their allegations would still fail. Under Item 19, a franchisor is permitted to provide financial performance
information that differs from that included within Item 19 if it is “the actual records of an existing outlet [the
franchisee] is considering buying. . . .” Here, Defendants have asserted that the Galloway Statements were unlawful
earnings claims under the FTC Rule; however, the Galloway Statements could be provided to Ying because they fall
within this exception.
As the YFF Parties point out, most of these alleged contractual obligations are not promises of performance by
YFF. For example, YFF’s pre-opening obligations are specifically delineated in the franchise agreement in Articles
2, 4, 6, and 7, as well as summarized in the FDD. With the exception of these expressly disclosed obligations, YFF
under New Jersey law. See Gleason v. Norwest Mortg., Inc., 243 F.3d 130, 144 (3d Cir. 2001).
“Broken promises that relate to the performance of a contract are breaches of contract, not fraud
claims.” Atl. City Assocs. LLC v. Carter & Burgess Consultants, Inc., No. 05-3227, 2007 U.S.
Dist. LEXIS 72649, at *17-18 (D.N.J. Sept. 28, 2007) (citing Bracco Diagnostics, Inc. v. Bergen
Brunswig Drug Co., 226 F.Supp.2d 557, 564 (D.N.J. 2002)). Finally, Defendants have also
alleged what appear to be allegations of certain fraudulent omissions by the YFF Parties. First,
Defendants have alleged that the requirement to accept certain coupons from customers was not
disclosed to Ying. As the YFF Parties point out, either YFF had the contractual right to require
Ying to honor coupons or it did not. Either way, this allegation forms the basis of a possible
contract claim, if anything. Next, Defendants allege that the requirement to purchase workers’
compensation insurance was never disclosed to Ying. This allegation is refuted by the express
terms of both the franchise agreements and the FDD.
Therefore, Defendants have failed to allege a plausible claim for fraud. Not only does
their claim for fraud fail to reach the heightened pleading requirements under Rule 9(b), but
Defendants have also failed to allege reasonable reliance on any misrepresentations by the YFF
Parties. Because Defendants have failed to sufficiently allege fraud, Count One is dismissed.
Defendants’ Negligent Misrepresentation Claim and Civil RICO Claim
Count Two of Defendants’ Counterclaim alleges negligent misrepresentation by the YFF
Parties. A claim for the tort of negligent misrepresentation requires “an incorrect statement,
negligently made and justifiably relied upon” and damages sustained as a result of that reliance.
H. Rosenblum, Inc. v. Adler, 93 N.J. 324, 334 (1983). Because “[t]he element of reliance is the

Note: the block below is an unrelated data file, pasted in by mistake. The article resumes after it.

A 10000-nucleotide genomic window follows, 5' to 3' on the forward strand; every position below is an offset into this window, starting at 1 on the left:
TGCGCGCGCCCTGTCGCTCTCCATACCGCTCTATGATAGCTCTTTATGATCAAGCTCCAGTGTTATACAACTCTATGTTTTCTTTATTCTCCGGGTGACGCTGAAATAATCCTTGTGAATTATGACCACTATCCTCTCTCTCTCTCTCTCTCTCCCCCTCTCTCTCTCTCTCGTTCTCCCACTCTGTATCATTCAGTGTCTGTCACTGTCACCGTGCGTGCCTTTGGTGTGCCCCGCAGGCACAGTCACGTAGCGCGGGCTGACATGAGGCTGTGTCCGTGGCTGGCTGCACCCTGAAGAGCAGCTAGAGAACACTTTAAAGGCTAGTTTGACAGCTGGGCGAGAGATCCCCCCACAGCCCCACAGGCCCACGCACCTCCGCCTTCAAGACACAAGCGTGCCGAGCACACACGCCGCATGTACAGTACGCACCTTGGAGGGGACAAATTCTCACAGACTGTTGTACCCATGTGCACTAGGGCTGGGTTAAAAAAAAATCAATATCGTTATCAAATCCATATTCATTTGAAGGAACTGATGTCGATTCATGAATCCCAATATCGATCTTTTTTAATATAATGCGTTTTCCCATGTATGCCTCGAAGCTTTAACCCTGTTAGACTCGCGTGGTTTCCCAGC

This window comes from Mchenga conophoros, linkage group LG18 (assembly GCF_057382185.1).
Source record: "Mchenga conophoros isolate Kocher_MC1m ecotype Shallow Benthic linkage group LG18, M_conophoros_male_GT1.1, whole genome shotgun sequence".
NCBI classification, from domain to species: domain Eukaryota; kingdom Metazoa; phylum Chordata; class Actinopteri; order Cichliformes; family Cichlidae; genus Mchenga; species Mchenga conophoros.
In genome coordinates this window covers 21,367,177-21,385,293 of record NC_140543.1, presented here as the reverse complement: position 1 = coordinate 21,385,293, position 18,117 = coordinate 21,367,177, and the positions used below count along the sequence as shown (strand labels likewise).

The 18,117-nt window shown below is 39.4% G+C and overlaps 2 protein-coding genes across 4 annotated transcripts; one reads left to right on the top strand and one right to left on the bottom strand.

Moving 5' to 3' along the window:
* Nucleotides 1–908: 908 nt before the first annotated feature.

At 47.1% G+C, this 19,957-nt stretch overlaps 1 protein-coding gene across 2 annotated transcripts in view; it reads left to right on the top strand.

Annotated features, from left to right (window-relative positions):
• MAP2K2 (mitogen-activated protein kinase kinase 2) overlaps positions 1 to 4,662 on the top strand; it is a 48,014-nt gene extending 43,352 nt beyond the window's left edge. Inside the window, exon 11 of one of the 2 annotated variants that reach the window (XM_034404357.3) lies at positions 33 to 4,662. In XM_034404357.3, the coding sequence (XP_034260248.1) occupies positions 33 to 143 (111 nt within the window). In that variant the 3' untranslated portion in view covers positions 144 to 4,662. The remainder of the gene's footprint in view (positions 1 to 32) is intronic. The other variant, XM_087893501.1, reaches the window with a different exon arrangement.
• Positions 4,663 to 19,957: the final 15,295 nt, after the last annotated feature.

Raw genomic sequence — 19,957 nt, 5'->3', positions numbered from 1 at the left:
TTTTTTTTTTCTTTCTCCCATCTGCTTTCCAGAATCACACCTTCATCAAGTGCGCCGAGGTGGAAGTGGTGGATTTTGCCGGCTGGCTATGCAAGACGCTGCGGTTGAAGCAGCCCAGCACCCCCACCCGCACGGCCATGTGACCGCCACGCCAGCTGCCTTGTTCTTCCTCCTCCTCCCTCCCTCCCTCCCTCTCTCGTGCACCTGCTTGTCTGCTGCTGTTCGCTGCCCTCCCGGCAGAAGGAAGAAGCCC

was “not required to provide you with any other assistance or service before you open your Store.” See Countercl.
Ex. C at 24; see also Compl. Ex. B at 10 (explaining pre-sale obligations, and that any additional supervision by
YFF will be provided on the “sole discretion” of YFF). Furthermore, many of the allegations pertain to alleged
broken promises by YWI, which was not a party to either the Galloway Business Sale Agreement or Manahawkin
same for fraud and negligent misrepresentation,” Kaufman v. I-Stat Corp., 165 N.J. 94, 109
(2000), Defendants’ counterclaim for negligent misrepresentation must also be dismissed.
Similarly, Defendants’ failure to plausibly allege fraud dooms Defendants’ claim for civil RICO,
which is predicated on mail and wire fraud. See Lum v. Bank of Am., 361 F.3d 217, 223-24 (3d
Cir. 2004). Therefore, Counts Two and Four of Defendants’ Counterclaim must be dismissed.
Defendants’ NJCFA Claim
Defendants have alleged a violation of the New Jersey Consumer Fraud Act (the
“NJCFA”) in Count Three of their Counterclaim. The NJCFA “provides a private cause of
action to consumers who are victimized by fraudulent practices in the marketplace.” Gonzalez
v. Wilshire Credit Corp., 207 N.J. 557, 576 (2011) (citing Lee v. Carter-Reed Co., 203 N.J. 496,
521 (2010)). Accordingly, the NJCFA is intended to protect consumers who purchase “goods or
services generally sold to the public at large.” Marascio v. Campanella, 298 N.J. Super. 491,
499 (App. Div. 1997). “The entire thrust of the Act is ‘pointed to products and services sold to
consumers in the popular sense.’” Arc Networks, Inc. v. Gold Phone Card Co., Inc., 756 A.2d
636, 638 (Law Div. 2000) (quoting Neveroski v. Blair, 141 N.J. Super. 365, 378 (App.
Div.1976)). The YFF Parties argue that this claim should be dismissed because a franchise such
as Yogo Factory is not consumer merchandise that is typically offered for sale to the public at
large. The Court agrees.